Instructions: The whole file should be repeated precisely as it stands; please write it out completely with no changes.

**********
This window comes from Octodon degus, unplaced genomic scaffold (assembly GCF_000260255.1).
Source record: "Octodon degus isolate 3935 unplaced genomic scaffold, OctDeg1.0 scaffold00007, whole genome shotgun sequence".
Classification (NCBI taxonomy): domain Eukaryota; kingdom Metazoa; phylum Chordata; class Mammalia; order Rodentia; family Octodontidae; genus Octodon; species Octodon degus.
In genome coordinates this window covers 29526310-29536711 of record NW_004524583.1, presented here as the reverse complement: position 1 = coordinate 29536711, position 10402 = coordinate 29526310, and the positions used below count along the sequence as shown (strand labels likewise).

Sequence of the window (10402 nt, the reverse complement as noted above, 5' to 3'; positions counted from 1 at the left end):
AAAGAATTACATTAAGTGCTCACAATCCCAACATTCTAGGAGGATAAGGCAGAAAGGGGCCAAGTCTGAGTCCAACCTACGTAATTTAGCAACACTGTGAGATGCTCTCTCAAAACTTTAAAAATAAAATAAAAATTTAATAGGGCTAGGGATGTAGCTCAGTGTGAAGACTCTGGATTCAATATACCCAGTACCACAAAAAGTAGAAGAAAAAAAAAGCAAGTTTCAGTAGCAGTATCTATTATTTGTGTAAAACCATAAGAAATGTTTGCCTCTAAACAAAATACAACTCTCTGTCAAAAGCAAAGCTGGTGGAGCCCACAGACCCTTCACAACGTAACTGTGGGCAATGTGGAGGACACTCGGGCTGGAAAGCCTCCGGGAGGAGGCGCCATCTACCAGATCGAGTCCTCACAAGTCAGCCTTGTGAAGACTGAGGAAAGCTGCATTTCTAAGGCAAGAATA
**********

This window comes from Octodon degus, unplaced genomic scaffold (assembly GCF_000260255.1).
Source record: "Octodon degus isolate 3935 unplaced genomic scaffold, OctDeg1.0 scaffold00007, whole genome shotgun sequence".
Classification (NCBI taxonomy): domain Eukaryota; kingdom Metazoa; phylum Chordata; class Mammalia; order Rodentia; family Octodontidae; genus Octodon; species Octodon degus.
In genome coordinates this window covers 29526310-29536711 of record NW_004524583.1, presented here as the reverse complement: position 1 = coordinate 29536711, position 10402 = coordinate 29526310, and the positions used below count along the sequence as shown (strand labels likewise).

Sequence of the window (10402 nt, the reverse complement as noted above, 5' to 3'; positions counted from 1 at the left end):
AAAGAATTACATTAAGTGCTCACAATCCCAACATTCTAGGAGGATAAGGCAGAAAGGGGCCAAGTCTGAGTCCAACCTACGTAATTTAGCAACACTGTGAGATGCTCTCTCAAAACTTTAAAAATAAAATAAAAATTTAATAGGGCTAGGGATGTAGCTCAGTGTGAAGACTCTGGATTCAATATACCCAGTACCACAAAAAGTAGAAGAAAAAAAAAGCAAGTTTCAGTAGCAGTATCTATTATTTGTGTAAAACCATAAGAAATGTTTGCCTCTAAACAAAATACAACTCTCTGTCAAAAGCAAAGCTGGTGGAGCCCACAGACCCTTCACAACGTAACTGTGGGCAATGTGGAGGACACTCGGGCTGGAAAGCCTCCGGGAGGAGGCGCCATCTACCAGATCGAGTCCTCACAAGTCAGCCTTGTGAAGACTGAGGAAAGCTGCATTTCTAAGGCAAGAATA